Michael McCaughan is currently in India producing a project for the Simon Cumbers Media Fund on seedsaving.
I asked for a show of hands; who would like saturdays off?
Not a single hand was raised.
There was a low murmur from the ranks, hushed laughter until one girl was browbeaten into replying; ‘Because if i go home on saturdays I would have to do farm work all day’ she explained. It was hard to believe that pupils might consider this place a refuge from hard work.
After a week spent staying in the school (the guest room is in the heart of the school, adjoining a classroom), visiting and watching, the secret of the school’s success seemed obvious; the teachers and principal, and their families, all live on campus and all share the work. The students are on first name terms with the teachers who seem to be more like aunts and uncles than mere educators. Discipline is tight, the children move smartly when the bell rings, but I failed to detect any sense of fear or anxiety as the days played out, from school to play to bedtime. The teenagers looked… untroubled.
At night I would stroll around the school gardens, finding students reading under the bright streetlights between the buildings, until well after 11pm. No mobile phones are allowed and television is rationed to 30 minutes per evening. A queue forms around a public phone at night as pupils call home to their families.
The school is run on a tight budget with low annual fees for boys, and almost no charge for girls, to redress the gender imbalance which sees parents often sacrifice their daughters education in favour of their sons.
I had been promised Internet access but the school system was down. After four days I was suffering withdrawal symptoms and asked Dhiren if he could sort something out. ‘Let’s go to the hospital’ he said and we took off down the road on a scooter. Dhiren tried to call ahead but the doctor was busy.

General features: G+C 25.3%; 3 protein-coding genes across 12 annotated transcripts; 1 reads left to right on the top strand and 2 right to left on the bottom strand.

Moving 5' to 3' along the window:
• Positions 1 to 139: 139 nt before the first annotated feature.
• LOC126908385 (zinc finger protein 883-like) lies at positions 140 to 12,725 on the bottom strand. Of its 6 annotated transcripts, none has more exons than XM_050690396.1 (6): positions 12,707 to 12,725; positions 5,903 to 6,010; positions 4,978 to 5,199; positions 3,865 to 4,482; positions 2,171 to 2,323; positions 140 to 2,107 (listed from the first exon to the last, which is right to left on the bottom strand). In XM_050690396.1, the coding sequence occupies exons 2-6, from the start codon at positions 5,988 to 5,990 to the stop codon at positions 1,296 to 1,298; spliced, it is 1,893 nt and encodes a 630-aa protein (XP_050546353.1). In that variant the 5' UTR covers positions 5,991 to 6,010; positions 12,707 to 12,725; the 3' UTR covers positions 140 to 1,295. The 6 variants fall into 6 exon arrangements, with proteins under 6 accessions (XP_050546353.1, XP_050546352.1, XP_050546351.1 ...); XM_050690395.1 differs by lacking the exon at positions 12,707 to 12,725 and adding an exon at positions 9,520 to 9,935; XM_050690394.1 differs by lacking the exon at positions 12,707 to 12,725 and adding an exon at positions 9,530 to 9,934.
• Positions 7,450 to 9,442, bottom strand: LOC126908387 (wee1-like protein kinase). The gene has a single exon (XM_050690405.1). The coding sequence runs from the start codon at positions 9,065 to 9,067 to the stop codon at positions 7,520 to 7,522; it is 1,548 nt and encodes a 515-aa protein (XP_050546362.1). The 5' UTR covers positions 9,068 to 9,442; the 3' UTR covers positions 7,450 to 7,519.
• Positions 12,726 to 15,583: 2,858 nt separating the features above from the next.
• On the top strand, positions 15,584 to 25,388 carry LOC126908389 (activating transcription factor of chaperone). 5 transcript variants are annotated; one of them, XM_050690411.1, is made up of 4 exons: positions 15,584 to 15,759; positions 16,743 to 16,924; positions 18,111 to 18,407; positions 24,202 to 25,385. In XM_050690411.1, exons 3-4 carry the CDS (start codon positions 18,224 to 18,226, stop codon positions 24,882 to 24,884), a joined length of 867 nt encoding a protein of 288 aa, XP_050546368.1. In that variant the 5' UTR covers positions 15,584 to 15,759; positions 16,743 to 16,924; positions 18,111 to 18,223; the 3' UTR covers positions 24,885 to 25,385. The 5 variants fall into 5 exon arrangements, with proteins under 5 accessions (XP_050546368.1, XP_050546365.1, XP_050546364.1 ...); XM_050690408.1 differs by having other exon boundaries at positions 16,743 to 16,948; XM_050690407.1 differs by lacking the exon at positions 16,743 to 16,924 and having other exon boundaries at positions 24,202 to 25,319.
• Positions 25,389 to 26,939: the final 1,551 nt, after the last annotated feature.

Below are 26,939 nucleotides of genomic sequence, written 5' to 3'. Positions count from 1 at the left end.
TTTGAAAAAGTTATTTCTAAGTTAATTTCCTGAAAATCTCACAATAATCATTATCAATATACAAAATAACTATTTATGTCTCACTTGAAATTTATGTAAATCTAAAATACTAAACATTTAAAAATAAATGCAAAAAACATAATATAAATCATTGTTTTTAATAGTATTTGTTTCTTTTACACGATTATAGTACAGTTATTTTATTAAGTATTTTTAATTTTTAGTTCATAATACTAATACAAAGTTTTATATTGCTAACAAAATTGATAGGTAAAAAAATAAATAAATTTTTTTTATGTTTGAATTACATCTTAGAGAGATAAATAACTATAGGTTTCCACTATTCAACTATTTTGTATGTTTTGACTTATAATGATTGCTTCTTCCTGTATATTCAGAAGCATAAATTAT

‘No problem’ he assured me. I followed my host upstairs and into an operating theatre where a woman was giving birth via C-section. It suddenly dawned on me; we were going in to ask the doctor for the use of his email on his laptop in his home in the middle of surgery.
The doctor approached, shook hands and apologised for being busy. ‘I’ll be done in half an hour’ he said.
The following day Dhiren once more took me to the hospital; ‘what’s it going to be today, brain surgery?’ I asked. We entered a room where the entire staff had gathered for a weekly meeting. The hospital director gave me a 15-minute lecture on the purpose and plans of the hospital; ‘Each week we meet to imagine better the hospital’ he told me, emphasising the role of the place as a service to the poor. There were 300 births a month and up to 25 surgeries a day. People travelled hundreds of miles for the low cost medical care.
On my final day at the Triveni Tirth school I was woken at 6am by a crowd of giggling schoolgirls gathered outside my room, all eager for autographs. One of the young women asked for a second signature, blushing as she explained it was for her future husband, already promised.
Please Note: The views and opinions expressed in blogs under the Simon Cumbers Media Fund are those of the journalist and / or their interviewees. They do not necessarily reflect the views of Irish Aid, the Department of Foreign Affairs or the Irish Government.